The instruction-value determining unit 202 determines a pitch-angle value β* for the wind-turbine blades 4 based on the rotation speed of the electric generator 6 detected by the rotor-speed detecting unit 50 and the rotation-speed instruction output from the rotation-speed-instruction outputting unit 201 and outputs the pitch-angle instruction value β* to the blade controller 18. Specifically, the instruction-value determining unit 202 determines a target value of the pitch angle of the wind-turbine blades 4 based on the difference between the rotation-speed instruction and the rotation speed detected by the rotor-speed detecting unit 50 and determines a pitch-angle instruction value β* by using a rate limiter that restricts a sudden change in the pitch angle. The pitch-angle instruction value β* is an instruction value for controlling the pitch angle of the wind-turbine blades 4 to the feather side.

As described above, the rotation speed of the electric generator 6 is set to be higher than the rotation speed for the normal operation mode by switching from the normal operation mode to the reactive-power-prioritized operation mode and controlling the pitch angle of the wind-turbine blades 4 to the feather side.

The power-converter controller 21 generates a pulse width modulation (PWM) signal based on a reactive-power instruction value “reactive power Qs=0 [Var]” obtained from the reactive-power controller 20 and supplies the PWM signal to the converter 14 and the inverter 16. Accordingly, the reactive power supplied from the power converter 17 becomes zero.

The blade controller 18 controls the pitch angle of the wind-turbine blades 4 so that the actual pitch angle β coincides with the pitch-angle instruction value β* obtained from the reactive-power controller 20 of the main controller 19.

Next, the operation of the wind power generator 1 according to this embodiment will be described.

The rotor speed of the wind power generator 1 is detected by the rotor-speed detecting unit 50 at predetermined time intervals, and the detected value is supplied to the reactive-power controller 20 of the main controller 19. When a reactive-power supply instruction from the power grid 2 is input to the reactive-power controller 20, the operation mode is switched from the normal operation mode to the reactive-power-prioritized operation mode. Upon switching to the reactive-power-prioritized operation mode, the rotation-speed-instruction outputting unit 201 outputs a reactive-power-prioritized rotation speed to the instruction-value determining unit 202 as a rotation-speed instruction. The instruction-value determining unit 202 compares the reactive-power-prioritized rotation speed with a measured rotation speed of the electric generator 6 obtained from the rotor-speed detecting unit 50, determines a pitch-angle instruction value β* to control the pitch angle of the wind-turbine blades 4 to the feather side, and outputs the pitch-angle instruction value β* to the blade controller 18.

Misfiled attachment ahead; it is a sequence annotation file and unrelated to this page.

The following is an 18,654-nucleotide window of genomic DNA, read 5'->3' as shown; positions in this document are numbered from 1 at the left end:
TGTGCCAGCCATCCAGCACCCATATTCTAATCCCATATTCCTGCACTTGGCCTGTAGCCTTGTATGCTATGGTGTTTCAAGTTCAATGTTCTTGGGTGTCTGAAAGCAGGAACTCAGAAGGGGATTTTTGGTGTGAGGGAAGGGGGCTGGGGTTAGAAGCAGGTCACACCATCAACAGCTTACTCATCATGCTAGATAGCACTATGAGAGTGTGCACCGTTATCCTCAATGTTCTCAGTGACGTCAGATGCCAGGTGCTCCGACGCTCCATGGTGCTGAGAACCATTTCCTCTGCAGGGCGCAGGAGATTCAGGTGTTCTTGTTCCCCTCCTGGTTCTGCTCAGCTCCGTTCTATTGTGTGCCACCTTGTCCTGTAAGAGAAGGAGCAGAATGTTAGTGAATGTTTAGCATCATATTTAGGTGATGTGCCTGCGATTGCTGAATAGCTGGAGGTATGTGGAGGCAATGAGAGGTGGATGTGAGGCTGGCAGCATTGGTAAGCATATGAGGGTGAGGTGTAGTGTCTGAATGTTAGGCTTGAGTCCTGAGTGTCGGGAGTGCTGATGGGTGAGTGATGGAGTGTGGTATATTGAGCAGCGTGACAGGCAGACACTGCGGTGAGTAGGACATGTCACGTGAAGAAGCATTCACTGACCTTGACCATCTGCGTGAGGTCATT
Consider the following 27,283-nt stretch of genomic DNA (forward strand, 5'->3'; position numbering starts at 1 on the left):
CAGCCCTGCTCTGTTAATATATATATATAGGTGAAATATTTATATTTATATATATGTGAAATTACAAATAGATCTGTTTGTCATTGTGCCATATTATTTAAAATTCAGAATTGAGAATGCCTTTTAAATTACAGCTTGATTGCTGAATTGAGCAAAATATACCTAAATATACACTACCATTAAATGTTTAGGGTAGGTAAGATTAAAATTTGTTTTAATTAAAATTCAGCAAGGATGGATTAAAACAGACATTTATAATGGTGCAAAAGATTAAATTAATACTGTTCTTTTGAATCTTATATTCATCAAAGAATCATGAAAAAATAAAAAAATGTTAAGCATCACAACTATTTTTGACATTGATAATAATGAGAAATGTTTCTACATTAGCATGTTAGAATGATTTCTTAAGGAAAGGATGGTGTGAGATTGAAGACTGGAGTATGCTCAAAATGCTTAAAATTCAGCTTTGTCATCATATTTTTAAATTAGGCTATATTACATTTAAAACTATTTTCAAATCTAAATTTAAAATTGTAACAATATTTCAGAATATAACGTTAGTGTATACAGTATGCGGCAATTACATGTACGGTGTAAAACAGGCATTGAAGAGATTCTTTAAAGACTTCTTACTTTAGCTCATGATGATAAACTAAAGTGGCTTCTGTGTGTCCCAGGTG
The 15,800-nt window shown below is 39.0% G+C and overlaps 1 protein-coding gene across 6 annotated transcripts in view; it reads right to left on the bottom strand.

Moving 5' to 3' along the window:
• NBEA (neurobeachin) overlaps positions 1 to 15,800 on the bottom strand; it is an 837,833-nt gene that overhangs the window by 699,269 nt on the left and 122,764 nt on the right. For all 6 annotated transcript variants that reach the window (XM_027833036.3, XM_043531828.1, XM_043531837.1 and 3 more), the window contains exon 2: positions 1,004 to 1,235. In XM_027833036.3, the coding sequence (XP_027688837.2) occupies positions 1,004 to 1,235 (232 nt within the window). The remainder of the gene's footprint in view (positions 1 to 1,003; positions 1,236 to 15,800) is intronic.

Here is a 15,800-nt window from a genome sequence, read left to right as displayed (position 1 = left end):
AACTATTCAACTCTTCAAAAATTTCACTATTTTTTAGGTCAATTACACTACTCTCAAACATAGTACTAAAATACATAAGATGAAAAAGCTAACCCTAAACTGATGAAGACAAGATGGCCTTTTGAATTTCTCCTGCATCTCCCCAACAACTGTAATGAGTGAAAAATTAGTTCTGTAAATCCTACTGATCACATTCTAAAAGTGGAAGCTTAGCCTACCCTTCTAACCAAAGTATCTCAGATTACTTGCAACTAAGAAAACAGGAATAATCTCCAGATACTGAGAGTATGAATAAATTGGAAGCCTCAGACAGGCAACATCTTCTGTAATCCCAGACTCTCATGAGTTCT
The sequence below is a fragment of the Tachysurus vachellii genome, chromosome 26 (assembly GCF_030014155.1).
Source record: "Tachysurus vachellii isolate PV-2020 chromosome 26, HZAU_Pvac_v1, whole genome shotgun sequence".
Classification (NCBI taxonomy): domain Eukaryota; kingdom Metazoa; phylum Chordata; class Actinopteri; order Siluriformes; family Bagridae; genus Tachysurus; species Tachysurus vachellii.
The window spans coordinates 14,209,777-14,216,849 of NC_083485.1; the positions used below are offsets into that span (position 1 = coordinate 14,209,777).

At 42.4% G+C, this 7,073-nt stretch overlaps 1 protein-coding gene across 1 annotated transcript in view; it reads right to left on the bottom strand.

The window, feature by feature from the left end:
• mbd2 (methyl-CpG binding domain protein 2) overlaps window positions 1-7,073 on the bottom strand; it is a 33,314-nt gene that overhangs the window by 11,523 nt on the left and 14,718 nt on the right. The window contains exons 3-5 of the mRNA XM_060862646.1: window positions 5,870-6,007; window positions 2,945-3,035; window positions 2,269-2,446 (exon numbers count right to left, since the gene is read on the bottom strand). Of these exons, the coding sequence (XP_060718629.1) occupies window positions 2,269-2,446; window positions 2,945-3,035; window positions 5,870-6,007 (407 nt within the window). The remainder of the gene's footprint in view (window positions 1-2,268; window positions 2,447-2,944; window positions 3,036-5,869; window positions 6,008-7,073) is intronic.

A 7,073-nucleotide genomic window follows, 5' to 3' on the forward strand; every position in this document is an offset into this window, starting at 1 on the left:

The blade controller 18 controls the pitch angle of the wind-turbine blades 4 so that the actual pitch angle β coincides with the pitch-angle instruction value β* corresponding to the reactive-power supply instruction from the power grid 2.

Furthermore, the main controller 19 notifies the power-converter controller 21 of a reactive-power instruction value indicating reactive power Qs=0. The power-converter controller 21 controls the power converter 17 by using a PWM signal based on the reactive-power instruction value “reactive power Qs=0 [Var].”

Then, the wind power generator 1 operates in the reactive-power-prioritized operation mode until an instruction for switching to the normal operation mode is obtained from the power grid 2.

Thus, reactive power is not supplied from the power converter 17, and the electric generator 6 operates at a rotation speed higher than that in the case of the normal operation mode. Accordingly, reactive power Qs+α is supplied from the electric generator 6 to the power grid 2 in accordance with the reactive-power supply instruction, whose amount is greater compared with the case of the normal operation mode.